HTC has mocked Nokia's PureView technology and the rumoured 41 MP super-camera phone that's set to be unveiled this year. While HTC has produced hardware with great optics (the HTC TITAN springs to mind), we can't help but wonder if the company can outdo Nokia's progress. So what's the deal? Forget Megapixels. HTC is talking Ultrapixels.
In an article on the HTC blog, the company mocks Nokia's PureView experience and states that this year will see HTC unveil a whole new camera and sound experience. This is fairly exciting indeed, especially if we're to see such advances in its Windows Phone line-up. Further advancement in competition drives innovation, and with how HTC is performing financially, it needs to pull something out the bag.
HTC's much-rumoured M7 smartphone is set to be the first device the company shows off its new technology on. According to sources who have informed Pocket-lint, HTC plans to install a new camera in its flagship Android smartphone. The device will sport three 4.3MP sensor layers to give a resulting single image. While the 3x4.3 may add up to 13MP, it's said that images produced by HTC hardware wont be saved at that size.
The technique to be implemented by HTC is similar to what's used by Sigma in the Foveon X3 sensor. This enables three times the amount of data representing a single pixel. This surplus of data can be "intelligently combined" to generate crisper, clearer images with better colour accuracy - well, that's the expectations anyway. The question is: can HTC deliver?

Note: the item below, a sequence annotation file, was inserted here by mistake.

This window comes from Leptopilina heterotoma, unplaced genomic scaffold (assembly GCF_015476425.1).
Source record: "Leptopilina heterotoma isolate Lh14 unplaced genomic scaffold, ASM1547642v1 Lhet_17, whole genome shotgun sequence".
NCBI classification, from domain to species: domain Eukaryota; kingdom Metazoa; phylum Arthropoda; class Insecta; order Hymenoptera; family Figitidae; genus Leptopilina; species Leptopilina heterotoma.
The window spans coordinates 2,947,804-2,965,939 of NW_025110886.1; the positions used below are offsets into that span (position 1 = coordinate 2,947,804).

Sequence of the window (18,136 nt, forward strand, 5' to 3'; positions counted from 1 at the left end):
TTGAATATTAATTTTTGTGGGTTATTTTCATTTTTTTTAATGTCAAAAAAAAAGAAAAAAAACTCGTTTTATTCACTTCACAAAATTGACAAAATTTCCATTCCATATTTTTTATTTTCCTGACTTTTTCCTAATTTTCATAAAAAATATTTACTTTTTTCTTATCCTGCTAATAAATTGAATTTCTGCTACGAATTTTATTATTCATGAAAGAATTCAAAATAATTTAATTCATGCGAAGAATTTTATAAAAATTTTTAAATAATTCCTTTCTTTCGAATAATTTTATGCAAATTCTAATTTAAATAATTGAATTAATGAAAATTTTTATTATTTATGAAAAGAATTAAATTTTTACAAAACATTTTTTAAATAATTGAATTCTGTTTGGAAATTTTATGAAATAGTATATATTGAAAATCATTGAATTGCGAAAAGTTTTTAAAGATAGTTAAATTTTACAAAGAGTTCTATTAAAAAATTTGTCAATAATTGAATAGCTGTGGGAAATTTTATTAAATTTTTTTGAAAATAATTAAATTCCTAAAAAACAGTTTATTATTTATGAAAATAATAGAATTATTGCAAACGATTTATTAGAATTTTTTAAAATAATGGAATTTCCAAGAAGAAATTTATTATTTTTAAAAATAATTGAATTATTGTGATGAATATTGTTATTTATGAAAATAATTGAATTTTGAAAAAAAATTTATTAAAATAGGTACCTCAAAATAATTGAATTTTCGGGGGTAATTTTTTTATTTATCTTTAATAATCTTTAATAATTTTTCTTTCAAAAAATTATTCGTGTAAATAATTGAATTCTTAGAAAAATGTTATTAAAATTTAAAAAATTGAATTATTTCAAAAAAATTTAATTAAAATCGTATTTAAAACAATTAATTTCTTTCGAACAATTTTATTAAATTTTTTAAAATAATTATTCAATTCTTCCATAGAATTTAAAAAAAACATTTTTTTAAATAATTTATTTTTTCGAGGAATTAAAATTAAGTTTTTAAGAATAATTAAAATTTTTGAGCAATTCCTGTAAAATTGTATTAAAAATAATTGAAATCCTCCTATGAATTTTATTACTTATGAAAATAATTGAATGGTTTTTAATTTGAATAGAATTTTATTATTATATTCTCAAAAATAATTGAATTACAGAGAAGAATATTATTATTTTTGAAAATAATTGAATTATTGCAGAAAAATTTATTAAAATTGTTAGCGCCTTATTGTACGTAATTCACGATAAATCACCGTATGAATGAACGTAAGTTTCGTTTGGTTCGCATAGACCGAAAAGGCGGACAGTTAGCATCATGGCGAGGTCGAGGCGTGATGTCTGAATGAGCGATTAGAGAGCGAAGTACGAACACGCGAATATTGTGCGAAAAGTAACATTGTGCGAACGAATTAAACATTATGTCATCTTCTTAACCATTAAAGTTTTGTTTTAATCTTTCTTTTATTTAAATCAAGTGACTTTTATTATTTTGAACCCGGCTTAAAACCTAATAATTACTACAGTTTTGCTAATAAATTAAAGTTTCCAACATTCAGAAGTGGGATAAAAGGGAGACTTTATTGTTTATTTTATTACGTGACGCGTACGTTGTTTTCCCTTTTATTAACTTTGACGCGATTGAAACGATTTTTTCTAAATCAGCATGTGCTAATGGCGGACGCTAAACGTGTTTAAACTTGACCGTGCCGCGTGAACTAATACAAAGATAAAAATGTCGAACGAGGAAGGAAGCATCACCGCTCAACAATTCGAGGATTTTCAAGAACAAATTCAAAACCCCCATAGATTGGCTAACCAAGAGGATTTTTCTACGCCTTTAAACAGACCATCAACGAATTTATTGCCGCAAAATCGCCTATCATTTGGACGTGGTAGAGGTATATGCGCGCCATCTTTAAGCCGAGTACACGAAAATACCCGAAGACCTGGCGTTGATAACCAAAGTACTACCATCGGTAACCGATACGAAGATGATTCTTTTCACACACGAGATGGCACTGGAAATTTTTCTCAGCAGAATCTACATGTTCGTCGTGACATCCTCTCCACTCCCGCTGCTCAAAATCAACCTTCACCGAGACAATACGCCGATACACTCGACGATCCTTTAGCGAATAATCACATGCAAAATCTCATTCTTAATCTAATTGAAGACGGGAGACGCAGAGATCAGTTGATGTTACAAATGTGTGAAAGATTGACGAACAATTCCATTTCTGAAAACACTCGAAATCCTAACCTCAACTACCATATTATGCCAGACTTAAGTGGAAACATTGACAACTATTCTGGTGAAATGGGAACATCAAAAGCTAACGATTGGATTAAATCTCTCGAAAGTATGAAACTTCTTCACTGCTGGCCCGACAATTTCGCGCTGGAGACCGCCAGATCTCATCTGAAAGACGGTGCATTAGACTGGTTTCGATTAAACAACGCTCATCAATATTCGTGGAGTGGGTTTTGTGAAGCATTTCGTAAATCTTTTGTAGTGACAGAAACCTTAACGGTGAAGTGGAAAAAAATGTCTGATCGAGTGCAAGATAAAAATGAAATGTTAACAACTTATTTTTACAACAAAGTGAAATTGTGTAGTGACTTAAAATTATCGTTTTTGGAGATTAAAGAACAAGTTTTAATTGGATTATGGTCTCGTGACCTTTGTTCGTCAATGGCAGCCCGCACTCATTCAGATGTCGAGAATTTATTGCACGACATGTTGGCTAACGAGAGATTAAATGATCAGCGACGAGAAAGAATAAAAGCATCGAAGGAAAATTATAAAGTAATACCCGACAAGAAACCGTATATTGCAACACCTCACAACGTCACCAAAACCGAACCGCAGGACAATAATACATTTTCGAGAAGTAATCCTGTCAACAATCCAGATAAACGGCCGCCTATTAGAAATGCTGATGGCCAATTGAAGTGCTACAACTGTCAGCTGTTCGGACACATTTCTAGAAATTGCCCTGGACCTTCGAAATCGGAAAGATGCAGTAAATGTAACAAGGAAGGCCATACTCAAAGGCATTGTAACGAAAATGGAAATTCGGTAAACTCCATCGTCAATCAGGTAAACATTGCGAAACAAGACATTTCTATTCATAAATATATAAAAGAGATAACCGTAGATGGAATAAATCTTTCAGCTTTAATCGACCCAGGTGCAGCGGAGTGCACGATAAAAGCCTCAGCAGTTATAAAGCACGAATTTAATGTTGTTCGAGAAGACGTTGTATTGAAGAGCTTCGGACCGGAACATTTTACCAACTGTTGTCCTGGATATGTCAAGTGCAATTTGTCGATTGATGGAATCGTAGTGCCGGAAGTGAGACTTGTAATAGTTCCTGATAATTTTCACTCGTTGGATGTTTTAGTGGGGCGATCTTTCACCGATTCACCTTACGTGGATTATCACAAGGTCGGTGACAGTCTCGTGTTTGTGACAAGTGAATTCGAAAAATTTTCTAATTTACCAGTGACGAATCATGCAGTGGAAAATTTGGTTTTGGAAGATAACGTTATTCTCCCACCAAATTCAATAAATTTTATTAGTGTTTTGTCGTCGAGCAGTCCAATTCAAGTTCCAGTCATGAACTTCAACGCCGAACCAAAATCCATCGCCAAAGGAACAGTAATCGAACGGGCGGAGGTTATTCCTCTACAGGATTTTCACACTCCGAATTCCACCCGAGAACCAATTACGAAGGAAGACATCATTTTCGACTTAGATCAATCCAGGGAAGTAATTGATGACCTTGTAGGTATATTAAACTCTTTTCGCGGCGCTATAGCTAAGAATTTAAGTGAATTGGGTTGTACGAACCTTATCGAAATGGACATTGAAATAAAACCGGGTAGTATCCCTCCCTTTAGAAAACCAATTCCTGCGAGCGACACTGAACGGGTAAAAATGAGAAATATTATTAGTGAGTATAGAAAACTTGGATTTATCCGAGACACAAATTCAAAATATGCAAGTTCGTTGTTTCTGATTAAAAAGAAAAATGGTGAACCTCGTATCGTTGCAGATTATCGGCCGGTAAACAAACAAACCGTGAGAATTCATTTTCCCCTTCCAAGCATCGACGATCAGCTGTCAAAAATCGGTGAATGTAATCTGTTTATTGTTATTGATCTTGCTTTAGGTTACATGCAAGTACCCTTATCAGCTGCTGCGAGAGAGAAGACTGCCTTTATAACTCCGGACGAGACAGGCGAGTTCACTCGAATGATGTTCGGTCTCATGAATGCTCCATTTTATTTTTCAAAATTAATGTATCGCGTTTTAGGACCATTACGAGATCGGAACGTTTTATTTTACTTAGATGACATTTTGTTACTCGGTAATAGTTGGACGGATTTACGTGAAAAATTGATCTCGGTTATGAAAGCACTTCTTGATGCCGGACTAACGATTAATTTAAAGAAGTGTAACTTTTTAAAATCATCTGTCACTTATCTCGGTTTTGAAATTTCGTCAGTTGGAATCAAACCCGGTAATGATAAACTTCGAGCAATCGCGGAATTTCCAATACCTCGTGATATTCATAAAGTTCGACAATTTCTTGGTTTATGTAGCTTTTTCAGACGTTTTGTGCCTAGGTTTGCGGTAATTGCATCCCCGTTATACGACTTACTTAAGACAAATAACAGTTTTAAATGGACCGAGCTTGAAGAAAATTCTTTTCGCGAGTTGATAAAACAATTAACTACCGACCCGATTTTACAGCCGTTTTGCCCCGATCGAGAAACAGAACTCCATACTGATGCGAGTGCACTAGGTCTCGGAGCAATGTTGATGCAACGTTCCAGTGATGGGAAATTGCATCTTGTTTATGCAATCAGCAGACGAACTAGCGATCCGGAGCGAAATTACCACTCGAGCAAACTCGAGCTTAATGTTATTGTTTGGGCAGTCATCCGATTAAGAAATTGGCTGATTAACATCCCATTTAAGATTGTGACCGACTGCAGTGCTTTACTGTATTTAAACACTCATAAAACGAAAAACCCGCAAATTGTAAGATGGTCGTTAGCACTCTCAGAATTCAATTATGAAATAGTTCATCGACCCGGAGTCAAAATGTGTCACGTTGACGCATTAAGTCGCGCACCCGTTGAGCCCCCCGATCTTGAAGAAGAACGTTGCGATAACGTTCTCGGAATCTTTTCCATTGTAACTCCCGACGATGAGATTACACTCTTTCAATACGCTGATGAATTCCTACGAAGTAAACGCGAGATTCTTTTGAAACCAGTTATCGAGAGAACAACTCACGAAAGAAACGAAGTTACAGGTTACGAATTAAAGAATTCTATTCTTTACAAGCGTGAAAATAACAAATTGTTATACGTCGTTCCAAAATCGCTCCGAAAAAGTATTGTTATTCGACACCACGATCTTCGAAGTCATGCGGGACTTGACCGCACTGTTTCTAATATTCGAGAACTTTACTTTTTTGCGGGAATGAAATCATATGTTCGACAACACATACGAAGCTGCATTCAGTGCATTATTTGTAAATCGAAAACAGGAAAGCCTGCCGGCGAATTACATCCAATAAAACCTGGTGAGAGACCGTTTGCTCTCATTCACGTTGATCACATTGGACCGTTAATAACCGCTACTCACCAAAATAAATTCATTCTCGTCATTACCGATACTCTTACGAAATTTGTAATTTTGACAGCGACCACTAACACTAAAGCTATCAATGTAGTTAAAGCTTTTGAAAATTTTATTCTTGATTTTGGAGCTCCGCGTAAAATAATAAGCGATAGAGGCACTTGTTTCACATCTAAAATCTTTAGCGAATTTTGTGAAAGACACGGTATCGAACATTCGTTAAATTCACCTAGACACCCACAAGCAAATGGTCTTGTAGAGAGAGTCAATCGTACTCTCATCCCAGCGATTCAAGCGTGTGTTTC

It's similar to how Nokia handles image data with the camera in the 808 PureView, opting for a more conventional sensor structure and using surrounding pixels to render one equivalent in the final product. HTC is said to be going with the multi-layered approach. The Ultrapixel sensor is believed to be a highlight feature and selling point of the new M7 Android smartphone.
Nokia's PureView 808 smartphone
HTC also has to tackle the perception that some consumers will view a 4MP camera as a step back compared to what's available on competing hardware, which is also where the Ultrapixel branding may come into play. So HTC is basically remarketing the megapixel. Will the company be successful in drumming up more custom? That'll have to be seen when the M7 smartphone is released along with any future Windows Phones that sport similar technology.
Nokia isn't holding back either, which is where the competition really steps up. The Finnish company is also looking set to expand on its PureView camera technology with its next generation of Windows Phones - particularly the flagship device that's said to sport new optics for a better experience and end result.
The focus is shifting to the camera more with each iteration of hardware, but one has to remember that we're talking smartphones here. Actual mobile devices that enables one to contact someone using dark magic. It's always wise to carry a half-decent shooter around should you feel like taking some snaps of wildlife, landscape and whatnot.
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Rich Edmonds was formerly a Senior Editor of PC hardware at Windows Central, covering everything related to PC components and NAS. He's been involved in technology for more than a decade and knows a thing or two about the magic inside a PC chassis. You can follow him on Twitter at @RichEdmonds.